Moles are extremely common and often harmless. However, a small proportion of moles can be a form of skin cancer and it is very important to recognise this early on. Moles that tend to be of concern are those that have changed recently. This is especially important if they have changed in terms of size, if they have become darker or if they are starting to feel itchy or bleed. Caucasians have a higher risk of moles turning nasty. If you are concerned that you have a mole that has changed recently it is very important to have this looked at.
What are moles?
Moles are a type of lesion that can occur on any part of the body. Moles are usually darker than the surrounding skin and this is because they are the result of large amounts of melanin concentrated in a single area. Melanin is what gives us our skin colour and is produced by cells called melanocytes. The more melanin we have the darker our skin complexion. At any one time an adult can typically have between 10 to 40 moles on their body.
What do they look like?
Apart from their darker colour, moles can be flat or raised. This varies between individuals and ethnicities. They are not painful or irritating unless that are on areas of the body where they can catch on clothing – for example on the back in and around bra straps. In addition moles tend to occur more commonly on areas of the body that are exposed to the sun. Hence, it is quite common to get moles on the face, arms, chest and back.
What is the best way to have my mole removed?
The removal of moles is dependent on a number of factors. The size, location and whether it is flat or raised can all impact on what the best technique is to have your mole removed. Often, the best technique for the removal of moles is to have them cut out – also known as excision. Although this sounds gruesome, this usually results in the quickest recovery and repeat treatments are often not necessary. Excision of moles can be carried out using a number of different methods.
©Individual results may vary.
At Rejuvence we specialise in the removal of moles with excellent cosmetic results. We perform all mole excisions under high power magnification and have a lot of experience, especially when it comes to removing moles from delicate areas of the face as well as those that are quite large and require advanced techniques to get a good cosmetic result. We are CQC registered and you can rest assured that you will be delighted with the outcome.
Smaller moles can be removed using a punch biopsy technique and the wound is then closed with a couple of stitches. The stitches often need to be removed in 7 to 10 days time, depending on where the mole is. The resultant scar is very small. The procedure is carried out under local anaesthetic. The only discomfort that is felt is the sting from the local anaesthetic. The rest of the procedure is painless. Multiple moles can be removed at the same time using this technique.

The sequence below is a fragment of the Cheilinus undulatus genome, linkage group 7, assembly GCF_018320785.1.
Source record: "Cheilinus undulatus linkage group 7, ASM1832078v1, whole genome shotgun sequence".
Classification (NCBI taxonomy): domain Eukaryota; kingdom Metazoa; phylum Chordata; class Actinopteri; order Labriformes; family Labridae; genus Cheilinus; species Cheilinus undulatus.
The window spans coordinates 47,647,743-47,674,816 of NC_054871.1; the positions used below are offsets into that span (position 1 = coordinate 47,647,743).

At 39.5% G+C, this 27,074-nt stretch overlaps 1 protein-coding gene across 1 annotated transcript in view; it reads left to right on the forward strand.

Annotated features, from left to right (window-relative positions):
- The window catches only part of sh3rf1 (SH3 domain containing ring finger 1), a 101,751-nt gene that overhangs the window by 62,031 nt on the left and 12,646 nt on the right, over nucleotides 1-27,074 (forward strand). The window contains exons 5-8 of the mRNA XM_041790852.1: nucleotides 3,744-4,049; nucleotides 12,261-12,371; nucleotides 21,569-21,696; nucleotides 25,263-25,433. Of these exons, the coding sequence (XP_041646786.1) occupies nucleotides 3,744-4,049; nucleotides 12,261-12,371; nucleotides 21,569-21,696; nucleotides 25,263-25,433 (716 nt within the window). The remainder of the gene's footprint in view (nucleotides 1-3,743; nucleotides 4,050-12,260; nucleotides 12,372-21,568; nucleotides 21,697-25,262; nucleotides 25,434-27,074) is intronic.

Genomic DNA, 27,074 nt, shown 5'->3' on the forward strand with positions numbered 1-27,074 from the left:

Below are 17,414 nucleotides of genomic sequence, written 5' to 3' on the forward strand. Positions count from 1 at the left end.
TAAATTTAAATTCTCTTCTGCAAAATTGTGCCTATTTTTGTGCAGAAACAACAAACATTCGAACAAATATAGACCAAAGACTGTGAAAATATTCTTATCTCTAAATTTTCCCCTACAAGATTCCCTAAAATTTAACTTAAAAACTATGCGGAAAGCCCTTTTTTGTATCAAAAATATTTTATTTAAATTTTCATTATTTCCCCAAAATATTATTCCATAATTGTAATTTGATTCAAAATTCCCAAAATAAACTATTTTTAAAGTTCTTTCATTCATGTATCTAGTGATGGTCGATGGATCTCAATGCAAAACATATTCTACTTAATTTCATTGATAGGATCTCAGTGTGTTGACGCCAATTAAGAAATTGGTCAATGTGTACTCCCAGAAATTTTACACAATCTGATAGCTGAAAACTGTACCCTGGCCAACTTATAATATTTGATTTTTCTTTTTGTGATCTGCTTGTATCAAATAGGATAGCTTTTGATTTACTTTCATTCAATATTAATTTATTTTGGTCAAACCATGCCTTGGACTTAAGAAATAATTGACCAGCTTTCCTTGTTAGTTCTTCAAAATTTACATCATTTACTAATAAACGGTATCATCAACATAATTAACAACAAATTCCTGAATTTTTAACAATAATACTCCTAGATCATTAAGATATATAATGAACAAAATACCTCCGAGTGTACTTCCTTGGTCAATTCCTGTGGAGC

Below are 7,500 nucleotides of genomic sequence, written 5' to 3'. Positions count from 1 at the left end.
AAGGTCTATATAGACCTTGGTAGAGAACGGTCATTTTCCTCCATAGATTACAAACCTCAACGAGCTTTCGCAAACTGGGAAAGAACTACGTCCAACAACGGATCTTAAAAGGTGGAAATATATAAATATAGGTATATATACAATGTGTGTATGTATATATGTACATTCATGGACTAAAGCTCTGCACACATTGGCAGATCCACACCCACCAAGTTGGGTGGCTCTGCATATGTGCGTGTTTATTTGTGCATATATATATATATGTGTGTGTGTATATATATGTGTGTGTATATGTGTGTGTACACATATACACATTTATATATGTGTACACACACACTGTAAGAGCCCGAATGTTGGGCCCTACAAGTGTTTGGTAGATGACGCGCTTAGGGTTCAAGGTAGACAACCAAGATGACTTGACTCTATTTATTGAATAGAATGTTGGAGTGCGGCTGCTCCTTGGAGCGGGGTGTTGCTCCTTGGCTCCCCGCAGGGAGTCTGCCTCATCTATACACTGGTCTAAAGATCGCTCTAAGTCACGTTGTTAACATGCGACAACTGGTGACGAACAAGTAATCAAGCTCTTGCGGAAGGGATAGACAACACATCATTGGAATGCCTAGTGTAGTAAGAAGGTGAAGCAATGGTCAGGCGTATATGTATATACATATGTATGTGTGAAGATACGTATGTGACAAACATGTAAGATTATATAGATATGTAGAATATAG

The derma blade is a specially designed curved blade that can be used to remove a variety of lesions from the body. The derma blade is often not the best option for moles, as it works best with lesions that have a ‘stalk’ rather than a wider flatter base. To this effect the derma blade is fantastic for skin tags and some warts but not for moles, especially larger ones. This technique is performed under local anaesthetic.
Any form of treatment to have a mole removed will leave some sort of a scar. The larger the mole the larger the scar. The extent of the scar is also dependent upon where the mole is. Moles on the back tend to leave behind a more prominent scar and those of Asian and Afro-Caribbean backgrounds are at greater risk of developing raised (hypertrophic) and keloid scars. Hence, it is extremely important to go to a clinic specialising in mole removal and have an in depth discussion with the doctor beforehand. The removal of moles on the face and neck tend to heal extremely well.
The cryopen is a very popular technique for removing skin lesions. The cryopen uses liquid nitrogen to freeze the lesion of concern and over the course of a couple of weeks the lesion tends to shrink and eventually fall off. Often repeat treatments may be necessary. The treatment is often painless and extremely quick. Some moles can be treated with cryopen but often this is not the best solution.
Laser and plasma treatments can be used to remove moles but the results can be variable. These are usually best for very small, flat moles. They are not the best option for larger raised moles.
It is normally possible to have multiple moles removed at the same sitting but this is at the discretion of the doctor and a consultation beforehand is extremely important. The number of moles that can be removed is often dependent upon their size and the amount of local anaesthetic that is needed.